The headline read Brooklyn is quickly losing its cheap apartments, but not many readers could remember having seen any cheap apartments at all.
Brooklyn has lost more cheap apartments than any other borough over the last decade, according to a report released by city Comptroller Scott Stringer.
“In the halcyon days of 2005, there were 1.5 million apartments citywide renting for $900 or less — now there are just 500,000,” reported the New York Post. “And no borough has felt the growing pains more than Brooklyn, which lost 367,376 cheap digs over the period.”
In 2005, the Borough of Kings had 513,077 units at $900 or below — now just 145,701 remain. “We’re seeing the most dramatic changes in Brooklyn and Queens, places where large communities of immigrants and working families have made their homes. Housing should be a way into the middle class, not a barrier to it. We need to take action,” Stringer said at a press conference. “Our city is changing rapidly, especially in the boroughs. Neighborhoods that used to be havens for middle-class families are getting more expensive every day – and the New Yorkers who built those communities up, are being pushed out.”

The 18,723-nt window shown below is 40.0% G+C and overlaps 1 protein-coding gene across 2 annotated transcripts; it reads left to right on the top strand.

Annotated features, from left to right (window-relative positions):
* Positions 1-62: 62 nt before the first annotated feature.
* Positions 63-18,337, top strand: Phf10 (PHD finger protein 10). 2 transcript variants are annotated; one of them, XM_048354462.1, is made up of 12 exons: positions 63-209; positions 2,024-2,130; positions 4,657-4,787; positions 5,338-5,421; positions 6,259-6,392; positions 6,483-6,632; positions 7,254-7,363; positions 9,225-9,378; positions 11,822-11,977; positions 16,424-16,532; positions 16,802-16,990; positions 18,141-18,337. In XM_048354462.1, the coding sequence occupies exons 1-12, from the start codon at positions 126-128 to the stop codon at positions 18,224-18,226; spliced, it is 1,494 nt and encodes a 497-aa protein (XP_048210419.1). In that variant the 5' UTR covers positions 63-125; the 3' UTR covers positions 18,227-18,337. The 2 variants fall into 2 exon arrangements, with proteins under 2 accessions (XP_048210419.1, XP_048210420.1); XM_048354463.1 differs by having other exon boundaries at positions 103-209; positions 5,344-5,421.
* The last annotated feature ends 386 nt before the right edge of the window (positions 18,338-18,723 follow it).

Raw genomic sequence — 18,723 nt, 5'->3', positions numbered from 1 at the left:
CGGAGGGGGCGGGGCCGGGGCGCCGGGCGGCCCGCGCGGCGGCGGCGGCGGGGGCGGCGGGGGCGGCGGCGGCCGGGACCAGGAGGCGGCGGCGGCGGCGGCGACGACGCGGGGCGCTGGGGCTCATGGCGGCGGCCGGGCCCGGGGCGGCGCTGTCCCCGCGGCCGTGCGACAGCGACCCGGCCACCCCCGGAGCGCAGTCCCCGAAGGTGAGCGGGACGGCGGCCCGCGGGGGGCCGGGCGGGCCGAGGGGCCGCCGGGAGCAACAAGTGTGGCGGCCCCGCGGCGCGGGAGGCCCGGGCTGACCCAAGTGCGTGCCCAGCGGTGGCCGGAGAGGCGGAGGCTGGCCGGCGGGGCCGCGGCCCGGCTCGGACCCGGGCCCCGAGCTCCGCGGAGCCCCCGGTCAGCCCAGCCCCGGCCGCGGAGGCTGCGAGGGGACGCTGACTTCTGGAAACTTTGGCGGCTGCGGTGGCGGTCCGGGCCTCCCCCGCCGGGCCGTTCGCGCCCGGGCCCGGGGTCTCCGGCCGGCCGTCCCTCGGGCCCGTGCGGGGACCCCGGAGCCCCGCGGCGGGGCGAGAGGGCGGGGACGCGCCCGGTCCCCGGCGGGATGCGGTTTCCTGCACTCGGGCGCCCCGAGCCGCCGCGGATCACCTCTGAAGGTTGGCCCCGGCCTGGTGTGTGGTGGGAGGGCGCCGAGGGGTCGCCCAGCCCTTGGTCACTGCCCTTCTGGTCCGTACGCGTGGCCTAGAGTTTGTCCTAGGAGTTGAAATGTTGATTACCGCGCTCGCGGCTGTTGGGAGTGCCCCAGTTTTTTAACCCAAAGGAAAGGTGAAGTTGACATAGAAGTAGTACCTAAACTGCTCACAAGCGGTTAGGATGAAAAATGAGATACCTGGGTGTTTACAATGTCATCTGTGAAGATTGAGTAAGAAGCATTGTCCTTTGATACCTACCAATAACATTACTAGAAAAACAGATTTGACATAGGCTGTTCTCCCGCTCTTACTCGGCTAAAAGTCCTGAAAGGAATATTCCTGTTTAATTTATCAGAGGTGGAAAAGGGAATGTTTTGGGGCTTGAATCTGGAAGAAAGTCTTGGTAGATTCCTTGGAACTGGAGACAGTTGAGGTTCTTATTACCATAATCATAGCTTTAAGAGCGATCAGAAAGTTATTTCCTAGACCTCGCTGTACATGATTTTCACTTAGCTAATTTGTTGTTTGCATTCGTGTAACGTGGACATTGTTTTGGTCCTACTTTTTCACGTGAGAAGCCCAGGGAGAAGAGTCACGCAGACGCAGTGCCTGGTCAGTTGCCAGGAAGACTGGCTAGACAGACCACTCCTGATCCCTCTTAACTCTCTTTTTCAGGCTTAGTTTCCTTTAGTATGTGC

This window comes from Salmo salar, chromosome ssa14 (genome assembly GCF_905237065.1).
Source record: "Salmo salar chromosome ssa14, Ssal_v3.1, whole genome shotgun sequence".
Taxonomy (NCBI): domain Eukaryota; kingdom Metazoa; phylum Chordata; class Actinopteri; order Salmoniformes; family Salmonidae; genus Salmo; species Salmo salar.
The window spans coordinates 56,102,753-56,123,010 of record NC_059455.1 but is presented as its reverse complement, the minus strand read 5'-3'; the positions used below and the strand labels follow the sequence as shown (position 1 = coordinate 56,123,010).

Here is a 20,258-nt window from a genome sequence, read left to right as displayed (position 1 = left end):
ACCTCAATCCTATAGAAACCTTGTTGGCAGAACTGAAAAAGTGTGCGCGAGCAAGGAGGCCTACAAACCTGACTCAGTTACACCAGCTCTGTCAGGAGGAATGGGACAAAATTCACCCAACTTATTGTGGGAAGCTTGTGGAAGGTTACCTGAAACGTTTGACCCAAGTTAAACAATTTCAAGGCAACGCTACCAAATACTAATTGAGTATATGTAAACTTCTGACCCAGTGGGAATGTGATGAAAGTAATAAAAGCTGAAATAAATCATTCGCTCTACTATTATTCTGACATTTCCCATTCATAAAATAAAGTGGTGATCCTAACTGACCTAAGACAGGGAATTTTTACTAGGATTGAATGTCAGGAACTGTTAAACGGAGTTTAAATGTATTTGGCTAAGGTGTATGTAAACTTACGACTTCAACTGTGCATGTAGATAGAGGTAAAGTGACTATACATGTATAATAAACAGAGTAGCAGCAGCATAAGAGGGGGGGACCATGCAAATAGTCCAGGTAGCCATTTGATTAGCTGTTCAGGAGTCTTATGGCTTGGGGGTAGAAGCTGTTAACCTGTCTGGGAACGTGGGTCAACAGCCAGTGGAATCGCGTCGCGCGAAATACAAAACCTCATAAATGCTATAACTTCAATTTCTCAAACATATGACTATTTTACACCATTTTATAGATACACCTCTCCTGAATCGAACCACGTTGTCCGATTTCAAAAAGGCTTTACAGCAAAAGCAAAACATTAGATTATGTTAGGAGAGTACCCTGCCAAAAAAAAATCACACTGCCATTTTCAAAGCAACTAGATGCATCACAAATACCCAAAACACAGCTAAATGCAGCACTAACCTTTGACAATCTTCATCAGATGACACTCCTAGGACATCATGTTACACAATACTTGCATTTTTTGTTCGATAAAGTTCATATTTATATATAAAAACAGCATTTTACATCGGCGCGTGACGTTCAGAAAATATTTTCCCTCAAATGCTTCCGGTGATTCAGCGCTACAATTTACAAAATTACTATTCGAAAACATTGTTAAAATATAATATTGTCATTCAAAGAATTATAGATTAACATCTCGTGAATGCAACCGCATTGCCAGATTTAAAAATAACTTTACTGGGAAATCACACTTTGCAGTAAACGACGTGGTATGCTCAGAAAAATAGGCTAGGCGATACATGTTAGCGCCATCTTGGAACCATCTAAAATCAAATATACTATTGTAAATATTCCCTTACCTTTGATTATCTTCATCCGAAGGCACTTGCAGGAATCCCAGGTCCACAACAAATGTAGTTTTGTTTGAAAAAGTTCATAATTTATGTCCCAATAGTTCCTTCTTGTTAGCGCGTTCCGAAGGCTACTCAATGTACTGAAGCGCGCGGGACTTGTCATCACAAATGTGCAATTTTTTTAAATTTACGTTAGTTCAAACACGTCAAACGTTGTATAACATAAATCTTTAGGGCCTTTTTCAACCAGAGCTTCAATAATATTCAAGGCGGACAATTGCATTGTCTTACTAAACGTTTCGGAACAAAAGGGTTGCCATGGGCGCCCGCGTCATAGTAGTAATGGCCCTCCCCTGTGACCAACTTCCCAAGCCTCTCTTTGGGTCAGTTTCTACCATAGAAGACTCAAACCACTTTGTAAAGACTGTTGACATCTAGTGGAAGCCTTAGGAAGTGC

Citywide, only about 20 percent of apartments cost $900 or less — compared to 74 percent in 2005, Stringer’s study found. Meanwhile, note the Post, “the share of apartments renting for $2,700 and up skyrocketed roughly five times higher over the period, from 2.7 percent to 13.9 percent.”
“Not only has the challenge of affordable, low-cost housing not gotten better – it has in fact accelerated, leaving the City’s lowest-income households with fewer and fewer options for affordable housing,” the reports reads.
The substantial shift in the price distribution of rental apartments away from lower-priced units, to more middle- and high-rent units was seen across all five boroughs, although Manhattan was the only borough with a loss of low-cost rental units that exceeded its gain of higher-cost rental units.
One factor that may have contributed to the rising cost of housing is that the supply of housing has failed to keep up with the continuing growth in the City’s population. Between 2005 and 2016, the City added an estimated 576,000 residents – but a mere 76,211 net new units of occupied rental housing. Between 2011 and 2017, the number of occupied rental units actually declined (insignificantly – 942 units), while the total
available rental inventory (both occupied and unoccupied units) rose by a mere 0.5% or 10,430 units. In contrast, the number of unavailable units rose by 51%, from 164,467 in 2011 to 247,977 in 2017.
By Howard M. Riell
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